I stand, utterly transfixed by the (presumably) deliberate contrast of imagery. As ‘Three Lions’ provides a bittersweet soundtrack to England’s nut-crushing defeat at the hands of Germany in World Cup 2010, I’m reminded of that pertinent and oft-cited lyric: ’30 years of hurt never stopped me dreaming’.
It’s no coincidence that co-writers of said melodious masterwork The Lightning Seeds are currently on their once-every-two-years (except when England don’t qualify for that summer’s international tournament) tour of the UK. And guess which of their tunes is the show-closer?
There is one significant change to the version we are accustomed to, however: that lyric has become ’50 years of hurt’. I don’t know what’s worse, the fact that time has passed so quickly, or that Ian Broudie and his chums will be reminding us of that fact in near-metronomic fashion every 24 months.
“After 50 years, we should stop the discussion over whether the ball crossed the line and say England deserved to win.” A very gracious gentleman from the German FA must have uttered those words with some reluctance, but you could tell the sentiment was (mostly) genuine.
Then again, he was sitting on a stage alongside ’66 superstars Bobby Charlton, Jimmy Armfield and Roger Hunt, who were in turn backed by a crowd of 100-odd (allegedly) Bucks Fizz-fuelled English people. On this occasion, it would have been inadvisable to play the Henning Wehn comedy villain role.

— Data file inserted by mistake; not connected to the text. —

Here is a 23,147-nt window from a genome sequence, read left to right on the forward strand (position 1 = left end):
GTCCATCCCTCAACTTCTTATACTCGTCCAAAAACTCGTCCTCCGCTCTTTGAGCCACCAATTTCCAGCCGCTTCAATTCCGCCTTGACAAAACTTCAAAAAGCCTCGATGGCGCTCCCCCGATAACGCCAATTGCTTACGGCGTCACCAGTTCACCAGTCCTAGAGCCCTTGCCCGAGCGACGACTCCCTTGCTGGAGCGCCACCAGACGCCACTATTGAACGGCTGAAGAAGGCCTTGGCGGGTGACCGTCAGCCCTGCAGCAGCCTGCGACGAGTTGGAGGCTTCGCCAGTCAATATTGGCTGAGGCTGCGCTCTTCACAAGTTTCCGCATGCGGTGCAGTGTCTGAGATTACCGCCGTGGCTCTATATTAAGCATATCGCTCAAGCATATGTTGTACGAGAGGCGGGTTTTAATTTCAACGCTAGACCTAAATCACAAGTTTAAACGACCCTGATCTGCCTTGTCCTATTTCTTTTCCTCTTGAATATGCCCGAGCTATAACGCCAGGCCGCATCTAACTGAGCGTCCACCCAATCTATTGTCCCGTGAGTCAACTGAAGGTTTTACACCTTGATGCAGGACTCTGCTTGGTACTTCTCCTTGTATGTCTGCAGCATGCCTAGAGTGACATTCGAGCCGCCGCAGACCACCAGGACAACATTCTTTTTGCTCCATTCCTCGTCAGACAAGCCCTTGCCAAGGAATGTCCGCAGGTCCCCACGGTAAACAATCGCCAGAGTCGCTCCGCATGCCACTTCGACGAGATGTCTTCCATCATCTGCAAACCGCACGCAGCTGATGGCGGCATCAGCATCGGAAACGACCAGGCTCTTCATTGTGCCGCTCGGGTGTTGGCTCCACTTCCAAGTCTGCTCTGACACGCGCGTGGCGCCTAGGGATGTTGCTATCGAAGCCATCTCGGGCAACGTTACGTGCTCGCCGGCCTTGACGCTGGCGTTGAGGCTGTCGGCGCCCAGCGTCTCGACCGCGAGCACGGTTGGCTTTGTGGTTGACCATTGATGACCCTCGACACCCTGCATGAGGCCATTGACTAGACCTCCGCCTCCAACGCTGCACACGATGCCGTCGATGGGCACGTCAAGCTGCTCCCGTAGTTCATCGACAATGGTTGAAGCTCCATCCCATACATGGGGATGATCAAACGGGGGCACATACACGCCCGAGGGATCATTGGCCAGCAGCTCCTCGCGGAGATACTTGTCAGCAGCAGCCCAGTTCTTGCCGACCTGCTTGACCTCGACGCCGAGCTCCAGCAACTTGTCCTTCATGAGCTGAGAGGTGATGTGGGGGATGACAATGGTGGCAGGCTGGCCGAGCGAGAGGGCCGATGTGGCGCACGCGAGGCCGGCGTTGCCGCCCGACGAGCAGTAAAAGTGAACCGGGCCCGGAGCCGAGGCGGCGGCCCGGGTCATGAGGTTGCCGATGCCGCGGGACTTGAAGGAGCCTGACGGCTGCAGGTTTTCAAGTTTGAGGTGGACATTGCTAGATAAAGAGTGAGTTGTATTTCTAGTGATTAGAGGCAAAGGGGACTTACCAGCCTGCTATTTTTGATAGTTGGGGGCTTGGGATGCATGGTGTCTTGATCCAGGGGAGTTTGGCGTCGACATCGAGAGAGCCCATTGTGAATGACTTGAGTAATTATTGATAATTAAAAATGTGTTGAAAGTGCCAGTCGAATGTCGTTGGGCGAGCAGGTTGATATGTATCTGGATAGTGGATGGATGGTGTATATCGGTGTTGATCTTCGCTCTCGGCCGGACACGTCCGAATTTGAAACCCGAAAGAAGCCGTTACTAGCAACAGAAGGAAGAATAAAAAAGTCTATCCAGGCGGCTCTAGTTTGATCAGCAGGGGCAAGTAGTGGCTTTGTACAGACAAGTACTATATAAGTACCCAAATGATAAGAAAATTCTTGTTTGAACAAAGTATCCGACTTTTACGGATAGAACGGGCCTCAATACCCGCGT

As it transpired, You Are The Ref artist Paul Trevillion was the one to seize the jester’s hat, ‘gatecrashing’ the stage to pay an emotional tribute to those legends present, including a previously unheralded figure standing at the back of the room.
“Let’s not forget Mike Summerbee. He should be up here [on stage] too!”
Though Armfield, FA chairman Greg Dyke and Alan Ball’s son Jimmy subsequently tried, it was impossible to follow such an act.
That opening ceremony will forever be remembered as that time Mr Trevillion told a slightly inadvisable (but very funny) Englishman-Irishman-Scotsman Euro 2016 joke. (I probably don’t need to recount it as you have filled in the gaps already.)
But that’s fine, because it was his party.
Well, sort of. This was a co-ceremony to celebrate both the opening of the National Football Museum’s 1966 World Cup exhibition and a new Football Walk of Fame featuring artwork by Trevillion. If the latter was an artistic expression of football history, the former was a more… memorabilia-tistic expression.
And the most memorabilia-tastic item might possibly be the very football used in that fateful final. It was surprisingly clean and blemish-free, at least compared to the faded, world-weary ball from the England-Portugal semi final.
It would be remiss of me to spoil many more of the exhibits, since you have no doubt just made plans to see them for yourself at the National Football Museum. Which, incidentally, is conveniently situated just opposite Manchester Victoria Station, a short 40-minute train ride from Wigan Wallgate.
However, in case you haven’t yet booked via Northern Rail’s site, I shall provide a few taster images that might just persuade you to take that trip. Oh, and did I mention admission is free?
The National Football Museum’s 1966 World Cup exhibition runs from 25 June 2016 to 23 April 2017.